Observing system experiments with ecwmf operational ocean analysis ora s3
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Observing System experiments with ECWMF operational ocean analysis (ORA-S3). The new ECMWF operational ocean analysis system Historical reanalysis and real time The ORA-S3 analysis system Impacts of data assimilation (mean/variability/forecast skill) Results from OSEs

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Observing System experiments with ECWMF operational ocean analysis (ORA-S3)

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Observing system experiments with ecwmf operational ocean analysis ora s3

Observing System experiments with ECWMF operational ocean analysis (ORA-S3)

  • The new ECMWF operational ocean analysis system

    • Historical reanalysis and real time

    • The ORA-S3 analysis system

    • Impacts of data assimilation (mean/variability/forecast skill)

  • Results from OSEs

    - Impact on the ocean state

    - Impact on forecasts

    - Impact on climate variability

Magdalena A. Balmaseda, OSE Workshop, Paris 5-7 November 2007


Observing system experiments with ecwmf operational ocean analysis ora s3

ECMWF:

Weather and Climate Dynamical Forecasts

10-Day

Medium-Range

Forecasts

Seasonal

Forecasts

Monthly

Forecasts

Atmospheric model

Atmospheric model

Wave model

Wave model

Ocean model

Real Time Ocean Analysis ~Real time

Delayed Ocean Analysis ~12 days

Magdalena A. Balmaseda, OSE Workshop, Paris 5-7 November 2007


Observing system experiments with ecwmf operational ocean analysis ora s3

Real time Probabilistic Coupled Forecast

time

Ocean reanalysis

Consistency between historical and real-time initial initial conditions is required

Quality of reanalysis affects the climatological PDF

Main Objective: to provide ocean Initial conditions for coupled forecasts

Coupled Hindcasts, needed to estimate climatological PDF, require a historical ocean reanalysis

Magdalena A. Balmaseda, OSE Workshop, Paris 5-7 November 2007


Ora s3 ocean re analysis system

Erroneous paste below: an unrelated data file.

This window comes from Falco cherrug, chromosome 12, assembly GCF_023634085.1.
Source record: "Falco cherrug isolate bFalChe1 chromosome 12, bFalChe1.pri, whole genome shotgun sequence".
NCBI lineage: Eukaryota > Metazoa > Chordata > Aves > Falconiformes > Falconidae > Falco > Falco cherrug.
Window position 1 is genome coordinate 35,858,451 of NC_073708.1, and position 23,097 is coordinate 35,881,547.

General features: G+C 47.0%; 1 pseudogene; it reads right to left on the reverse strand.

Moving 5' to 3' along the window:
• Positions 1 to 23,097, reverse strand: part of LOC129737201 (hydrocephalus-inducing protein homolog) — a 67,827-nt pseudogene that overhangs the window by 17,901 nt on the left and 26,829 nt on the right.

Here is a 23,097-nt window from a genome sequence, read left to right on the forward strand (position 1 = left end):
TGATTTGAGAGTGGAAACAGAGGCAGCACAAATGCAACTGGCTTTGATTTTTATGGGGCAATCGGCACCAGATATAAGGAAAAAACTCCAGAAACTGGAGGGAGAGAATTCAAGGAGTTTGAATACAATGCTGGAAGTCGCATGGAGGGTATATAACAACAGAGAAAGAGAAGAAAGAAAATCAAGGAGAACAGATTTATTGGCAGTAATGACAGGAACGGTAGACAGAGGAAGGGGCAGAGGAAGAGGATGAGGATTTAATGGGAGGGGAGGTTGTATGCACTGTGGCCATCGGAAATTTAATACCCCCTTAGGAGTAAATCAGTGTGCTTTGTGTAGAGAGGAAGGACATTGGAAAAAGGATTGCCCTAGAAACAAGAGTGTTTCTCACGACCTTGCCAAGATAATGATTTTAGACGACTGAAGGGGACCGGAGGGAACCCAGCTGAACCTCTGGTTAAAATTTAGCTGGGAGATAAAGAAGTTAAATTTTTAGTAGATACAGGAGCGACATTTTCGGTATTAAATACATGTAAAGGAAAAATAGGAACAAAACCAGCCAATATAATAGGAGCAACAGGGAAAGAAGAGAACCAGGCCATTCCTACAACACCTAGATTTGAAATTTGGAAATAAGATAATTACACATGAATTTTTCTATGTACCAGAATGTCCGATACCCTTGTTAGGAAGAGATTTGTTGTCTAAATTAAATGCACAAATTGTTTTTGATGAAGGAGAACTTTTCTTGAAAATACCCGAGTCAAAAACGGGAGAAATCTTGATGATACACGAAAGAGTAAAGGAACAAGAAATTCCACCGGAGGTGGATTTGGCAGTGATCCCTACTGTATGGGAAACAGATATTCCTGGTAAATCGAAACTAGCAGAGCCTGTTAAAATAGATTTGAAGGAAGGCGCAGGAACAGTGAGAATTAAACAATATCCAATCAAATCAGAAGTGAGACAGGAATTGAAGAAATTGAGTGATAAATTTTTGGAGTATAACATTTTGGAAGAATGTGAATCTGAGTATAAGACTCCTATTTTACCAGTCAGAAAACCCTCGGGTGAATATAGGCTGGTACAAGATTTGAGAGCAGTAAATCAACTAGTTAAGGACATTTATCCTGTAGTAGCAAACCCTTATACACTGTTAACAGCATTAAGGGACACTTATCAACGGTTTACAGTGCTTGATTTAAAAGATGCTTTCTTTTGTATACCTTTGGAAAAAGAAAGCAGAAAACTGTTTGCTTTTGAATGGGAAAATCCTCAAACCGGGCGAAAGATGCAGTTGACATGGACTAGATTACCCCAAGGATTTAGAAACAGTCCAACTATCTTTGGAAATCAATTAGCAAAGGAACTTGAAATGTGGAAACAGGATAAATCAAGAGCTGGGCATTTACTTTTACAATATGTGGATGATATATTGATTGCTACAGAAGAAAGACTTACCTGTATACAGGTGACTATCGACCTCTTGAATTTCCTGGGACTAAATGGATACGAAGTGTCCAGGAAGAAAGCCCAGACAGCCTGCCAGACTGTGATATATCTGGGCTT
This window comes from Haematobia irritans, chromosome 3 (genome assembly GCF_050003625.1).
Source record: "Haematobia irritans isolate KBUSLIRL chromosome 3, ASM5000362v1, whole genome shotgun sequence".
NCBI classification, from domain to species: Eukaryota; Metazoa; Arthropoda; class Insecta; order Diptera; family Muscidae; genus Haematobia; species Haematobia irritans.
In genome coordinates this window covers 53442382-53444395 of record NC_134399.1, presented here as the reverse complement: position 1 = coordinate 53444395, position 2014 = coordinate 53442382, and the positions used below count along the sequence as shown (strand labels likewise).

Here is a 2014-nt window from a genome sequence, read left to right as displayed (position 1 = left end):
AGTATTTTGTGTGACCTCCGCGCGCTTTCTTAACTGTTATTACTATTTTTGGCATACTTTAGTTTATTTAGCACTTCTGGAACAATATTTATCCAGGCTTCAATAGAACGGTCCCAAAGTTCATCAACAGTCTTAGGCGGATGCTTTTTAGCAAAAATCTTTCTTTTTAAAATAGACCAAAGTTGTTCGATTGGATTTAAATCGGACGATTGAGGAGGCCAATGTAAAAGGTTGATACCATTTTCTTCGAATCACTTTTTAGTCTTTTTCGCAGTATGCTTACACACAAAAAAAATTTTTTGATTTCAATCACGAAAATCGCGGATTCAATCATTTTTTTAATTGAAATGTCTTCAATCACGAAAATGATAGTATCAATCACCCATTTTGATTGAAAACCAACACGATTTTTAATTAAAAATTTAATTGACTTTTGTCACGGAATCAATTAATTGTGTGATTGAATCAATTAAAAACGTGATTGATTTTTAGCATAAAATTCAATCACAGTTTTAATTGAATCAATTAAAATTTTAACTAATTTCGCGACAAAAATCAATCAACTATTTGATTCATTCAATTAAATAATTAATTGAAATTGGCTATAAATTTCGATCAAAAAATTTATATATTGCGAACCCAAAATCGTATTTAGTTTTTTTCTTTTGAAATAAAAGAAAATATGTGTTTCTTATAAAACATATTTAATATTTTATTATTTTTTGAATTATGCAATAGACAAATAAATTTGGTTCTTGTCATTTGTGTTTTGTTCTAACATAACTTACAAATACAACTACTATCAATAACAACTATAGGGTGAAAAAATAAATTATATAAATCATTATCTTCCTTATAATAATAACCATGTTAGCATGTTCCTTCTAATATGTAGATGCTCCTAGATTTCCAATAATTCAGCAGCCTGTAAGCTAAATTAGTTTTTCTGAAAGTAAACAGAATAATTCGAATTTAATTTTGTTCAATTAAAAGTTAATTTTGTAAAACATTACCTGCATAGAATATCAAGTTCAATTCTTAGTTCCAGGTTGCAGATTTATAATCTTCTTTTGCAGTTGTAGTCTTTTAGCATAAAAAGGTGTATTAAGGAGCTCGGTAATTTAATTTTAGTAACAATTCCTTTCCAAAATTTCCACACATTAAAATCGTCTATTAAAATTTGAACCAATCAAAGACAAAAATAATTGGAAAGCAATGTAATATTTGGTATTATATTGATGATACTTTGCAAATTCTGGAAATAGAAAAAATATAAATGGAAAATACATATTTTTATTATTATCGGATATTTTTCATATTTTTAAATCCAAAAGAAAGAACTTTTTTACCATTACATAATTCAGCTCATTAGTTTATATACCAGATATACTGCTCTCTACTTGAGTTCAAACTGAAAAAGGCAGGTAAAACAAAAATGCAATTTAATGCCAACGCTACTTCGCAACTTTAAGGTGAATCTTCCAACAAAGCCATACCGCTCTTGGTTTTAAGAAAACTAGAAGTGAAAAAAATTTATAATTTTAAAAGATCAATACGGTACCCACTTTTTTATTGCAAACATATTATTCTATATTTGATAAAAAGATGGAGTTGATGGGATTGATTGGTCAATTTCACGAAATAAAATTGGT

ORA-S3 Ocean Re-Analysis System

  • Ocean model: HOPE (~1x1, equatorial refinement)

  • Assimilation Method OI (3D OI).

  • ERA-40 fluxes to initialize ocean.

  • Retrospective Ocean Reanalysis back to 1959.

  • Assimilation of T

  • Assimilation of salinity data.

  • Assimilation of altimeter-derived sea level anomalies.

  • Multivariate on-line Bias Correction .

  • Balanced relationships (T-S, ρ-U)

  • 10 days assimilation windows, increment spread in time

Magdalena A. Balmaseda, OSE Workshop, Paris 5-7 November 2007


Observing system experiments with ecwmf operational ocean analysis ora s3

Observations used in the S3 ocean analysis

Magdalena A. Balmaseda, OSE Workshop, Paris 5-7 November 2007


Observation monitoring

Observation Monitoring

Magdalena A. Balmaseda, OSE Workshop, Paris 5-7 November 2007


Altimeter product

Altimeter product

  • Ingredients:

  • Assimilation of detrendend sea level, taking care of removing the spatial average from the altimeter data:

Observed SLA from T/P+ERS+GFO+Jason+ENVISAT

Respect to 7 year mean of measurements.

Weekly anomalies, twice a week.

Global gridded maps

A Mean Sea Level

Choice: MSL from an analysis where no altimeter has been assimilated

There are MSL products derived from GRACE (Rio4/5 from CLS, NASA, …) but the choice of the reference global mean is not trivial and the system can be quite sensitive to this choice. Better assimilation methods are needed to make optimal use of the Gravity product

Magdalena A. Balmaseda, OSE Workshop, Paris 5-7 November 2007


Sequential assimilation of data streams

T/S

conserved

T/S

conserved

OI

CH96

T/S

Changed

OI

Sequential Assimilation of data streams

  • Assimilation of Sea level anomalies

  • Assimilation of Subsurface temperature

  • Assimilation of Salinity

Magdalena A. Balmaseda, OSE Workshop, Paris 5-7 November 2007


Observing system experiments with ecwmf operational ocean analysis ora s3

Bias evolution vector-equation

¢

=

+

f

f

b

b

b

;

-

k

k

k

1

b

k

prescribed (constant/seasonal)

Some notation

(Temperature,Salinity,Velocity)

Magdalena A. Balmaseda, OSE Workshop, Paris 5-7 November 2007

Balmaseda et al 2007, QJRMS


Effect of the pressure gradient correction

Mean Assimilation Temperature Increment

Without bias correction

Mean Assimilation Temperature Increment

With bias correction

Effect of the pressure-gradient correction

  • The information from the temperature assimilation increment (above left) can be used to estimate a correction to the pressure gradient.